A Lesson from Shoe Returns

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Shoe Returns

A popular online shoe retailer delivers your new shoes for free and if you try on your lipstick red pumps only to find you can’t walk in them, you can also return them for free. That’s a great way to overcome the objection that the eyes couldn’t see what those pumps would do to the 26 bones, 33 joints and hundreds of muscles in each foot.  What a great strategy for building an online retailer!

I learned this by going to a neighborhood printing/faxing/mailing store.  Every time I go there to print, fax and mail, I see a mountain of boxes, literally hundreds of them, waiting for pickup and the shoe company’s distinctive brand is all over many of them.  Clearly this neighborhood is into shoes!

I was happy to see that one of my neighborhood entrepreneurs is doing well and I asked him about the remarkable number of boxes with that brand.  He explained their free strategy. Wow, that’s great for your business, I said.  He rolled his eyes.  Turns out big companies, like the shoe retailer and the delivery company make money on the deal because of the scale of their businesses.  The little neighborhood business owner, however, makes about a half dollar per box.

As I walked home, I wondered, could he be losing money from pennies per box?  If there are enough of those boxes, wouldn’t that ultimately make a great contribution to his revenue? Let’s think about that.  Picture a mailing box for shoes.  The dimensions are roughly  8″ X 5″ X 14″.  That’s 560 inches, or about a third of a cubic foot.  Now, imagine a hundred of them. That’s roughly 32 cubic feet.  Say he mails 100 a day on average and gets 50 cents per box. That’s $50 a day in revenue for his small retail store in a neighborhood with high rents.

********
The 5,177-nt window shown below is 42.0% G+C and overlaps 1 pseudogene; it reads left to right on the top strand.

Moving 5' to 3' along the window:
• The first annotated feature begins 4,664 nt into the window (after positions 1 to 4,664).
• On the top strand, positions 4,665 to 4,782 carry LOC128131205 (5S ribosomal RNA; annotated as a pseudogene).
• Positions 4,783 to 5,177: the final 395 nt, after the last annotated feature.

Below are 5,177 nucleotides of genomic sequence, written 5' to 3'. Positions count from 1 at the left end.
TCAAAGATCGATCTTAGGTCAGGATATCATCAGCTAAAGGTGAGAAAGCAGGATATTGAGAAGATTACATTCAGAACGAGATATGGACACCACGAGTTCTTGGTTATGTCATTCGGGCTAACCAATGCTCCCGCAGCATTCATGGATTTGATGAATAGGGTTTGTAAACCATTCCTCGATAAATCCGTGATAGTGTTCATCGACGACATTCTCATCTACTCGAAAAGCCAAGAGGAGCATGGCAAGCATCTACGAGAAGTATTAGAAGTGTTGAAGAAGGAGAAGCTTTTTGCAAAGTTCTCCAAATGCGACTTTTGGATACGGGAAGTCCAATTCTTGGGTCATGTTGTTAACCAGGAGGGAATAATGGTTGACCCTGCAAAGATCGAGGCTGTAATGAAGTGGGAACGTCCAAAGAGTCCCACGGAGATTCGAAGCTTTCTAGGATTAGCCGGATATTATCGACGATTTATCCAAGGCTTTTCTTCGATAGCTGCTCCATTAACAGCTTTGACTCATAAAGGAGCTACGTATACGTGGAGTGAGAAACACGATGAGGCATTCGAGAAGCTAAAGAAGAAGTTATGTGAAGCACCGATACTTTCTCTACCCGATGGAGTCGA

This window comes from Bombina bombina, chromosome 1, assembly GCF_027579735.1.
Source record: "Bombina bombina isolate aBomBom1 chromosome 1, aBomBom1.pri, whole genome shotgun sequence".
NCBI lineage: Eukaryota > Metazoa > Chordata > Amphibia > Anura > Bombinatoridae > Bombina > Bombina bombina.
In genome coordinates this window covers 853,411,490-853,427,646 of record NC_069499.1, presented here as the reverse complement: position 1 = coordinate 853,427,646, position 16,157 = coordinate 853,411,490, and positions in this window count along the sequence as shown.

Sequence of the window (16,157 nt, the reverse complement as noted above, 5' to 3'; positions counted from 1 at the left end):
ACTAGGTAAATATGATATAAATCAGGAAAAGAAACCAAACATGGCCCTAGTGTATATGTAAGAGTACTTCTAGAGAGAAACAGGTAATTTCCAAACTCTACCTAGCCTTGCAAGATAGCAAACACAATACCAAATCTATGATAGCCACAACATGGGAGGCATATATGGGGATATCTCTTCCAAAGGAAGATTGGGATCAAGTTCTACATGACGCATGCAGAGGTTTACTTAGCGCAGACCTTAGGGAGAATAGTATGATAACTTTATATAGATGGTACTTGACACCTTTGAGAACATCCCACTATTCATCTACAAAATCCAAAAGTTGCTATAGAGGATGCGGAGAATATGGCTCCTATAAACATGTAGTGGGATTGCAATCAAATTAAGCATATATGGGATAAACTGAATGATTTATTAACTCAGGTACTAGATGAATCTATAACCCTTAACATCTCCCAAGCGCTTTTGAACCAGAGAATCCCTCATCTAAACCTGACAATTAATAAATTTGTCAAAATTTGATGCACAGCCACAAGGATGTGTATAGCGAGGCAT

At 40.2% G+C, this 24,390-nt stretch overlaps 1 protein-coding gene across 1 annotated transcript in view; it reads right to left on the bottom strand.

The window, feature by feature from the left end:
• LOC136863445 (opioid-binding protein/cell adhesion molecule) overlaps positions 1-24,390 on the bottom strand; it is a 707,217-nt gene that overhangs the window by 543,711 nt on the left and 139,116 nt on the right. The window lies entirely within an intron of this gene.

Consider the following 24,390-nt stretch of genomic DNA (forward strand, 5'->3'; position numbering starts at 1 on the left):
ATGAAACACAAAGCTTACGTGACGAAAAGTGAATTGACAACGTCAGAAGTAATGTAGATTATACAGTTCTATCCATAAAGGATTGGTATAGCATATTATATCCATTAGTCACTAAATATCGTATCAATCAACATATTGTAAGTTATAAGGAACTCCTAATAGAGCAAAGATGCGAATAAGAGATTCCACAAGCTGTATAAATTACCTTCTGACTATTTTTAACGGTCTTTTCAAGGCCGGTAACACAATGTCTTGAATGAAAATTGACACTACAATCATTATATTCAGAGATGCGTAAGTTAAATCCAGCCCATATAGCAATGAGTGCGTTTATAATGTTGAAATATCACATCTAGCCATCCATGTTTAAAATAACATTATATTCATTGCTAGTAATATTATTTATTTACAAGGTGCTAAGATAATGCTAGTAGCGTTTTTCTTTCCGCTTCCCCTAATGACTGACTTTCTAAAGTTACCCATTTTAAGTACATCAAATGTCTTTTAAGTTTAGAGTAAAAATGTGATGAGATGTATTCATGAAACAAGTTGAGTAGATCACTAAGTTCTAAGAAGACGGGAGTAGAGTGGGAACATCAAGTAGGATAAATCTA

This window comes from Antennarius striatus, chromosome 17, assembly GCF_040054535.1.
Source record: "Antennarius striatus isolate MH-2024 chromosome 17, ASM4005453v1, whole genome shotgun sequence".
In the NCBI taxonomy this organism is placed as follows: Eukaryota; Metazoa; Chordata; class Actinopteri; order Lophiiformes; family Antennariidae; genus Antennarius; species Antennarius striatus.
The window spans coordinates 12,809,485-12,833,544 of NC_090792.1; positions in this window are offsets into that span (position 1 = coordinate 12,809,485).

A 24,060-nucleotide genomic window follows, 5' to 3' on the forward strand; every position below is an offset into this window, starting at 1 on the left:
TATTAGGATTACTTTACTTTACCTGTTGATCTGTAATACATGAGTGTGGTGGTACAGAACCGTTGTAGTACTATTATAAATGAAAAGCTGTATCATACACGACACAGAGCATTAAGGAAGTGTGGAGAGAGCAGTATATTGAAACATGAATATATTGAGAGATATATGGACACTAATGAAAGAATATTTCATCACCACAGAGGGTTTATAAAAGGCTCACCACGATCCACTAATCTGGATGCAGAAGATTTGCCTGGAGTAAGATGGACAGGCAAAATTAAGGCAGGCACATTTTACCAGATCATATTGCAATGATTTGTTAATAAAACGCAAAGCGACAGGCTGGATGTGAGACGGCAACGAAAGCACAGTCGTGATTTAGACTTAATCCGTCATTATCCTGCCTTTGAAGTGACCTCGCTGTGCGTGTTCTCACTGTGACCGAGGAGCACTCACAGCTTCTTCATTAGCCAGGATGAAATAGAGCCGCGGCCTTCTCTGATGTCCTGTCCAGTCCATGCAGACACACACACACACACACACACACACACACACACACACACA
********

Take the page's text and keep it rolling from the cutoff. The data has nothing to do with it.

Now let’s multiply that by 6 days a week for a whole month.  That would be $1,290 a month from a single online retailer’s business.  $.50 per box adds up!  Retail real estate in the neighborhood runs an average of about $37.50 per square foot (per year).  If the entrepreneur is renting 1,500 square feet, he is spending about $4,700 per month in rent.  Is it worth it for him to cover 27% of his monthly rent by handling a consistent flow of shoe boxes?

Many of the 100 plus entrepreneurs we interviewed said regular revenue, even at a discount, is essential for building a business.  Seasonality may have a dramatic impact on your consumer sales. Revenue from large company clients may ebb and flow due to restructuring, mergers and acquisitions, technology changes, and, of course, budget cuts.  The key to withstanding the ups and downs is to have a dependable source of revenue, even if it’s at pennies a box. Will we experience a shoe bubble?  Will the bubble burst and result in no one buying shoes?  Hmmm.  I suspect he’ll have piles of shoe boxes and part of his rent covered for years to come.  Now, the fax machines and printers could be another story…

All the best!




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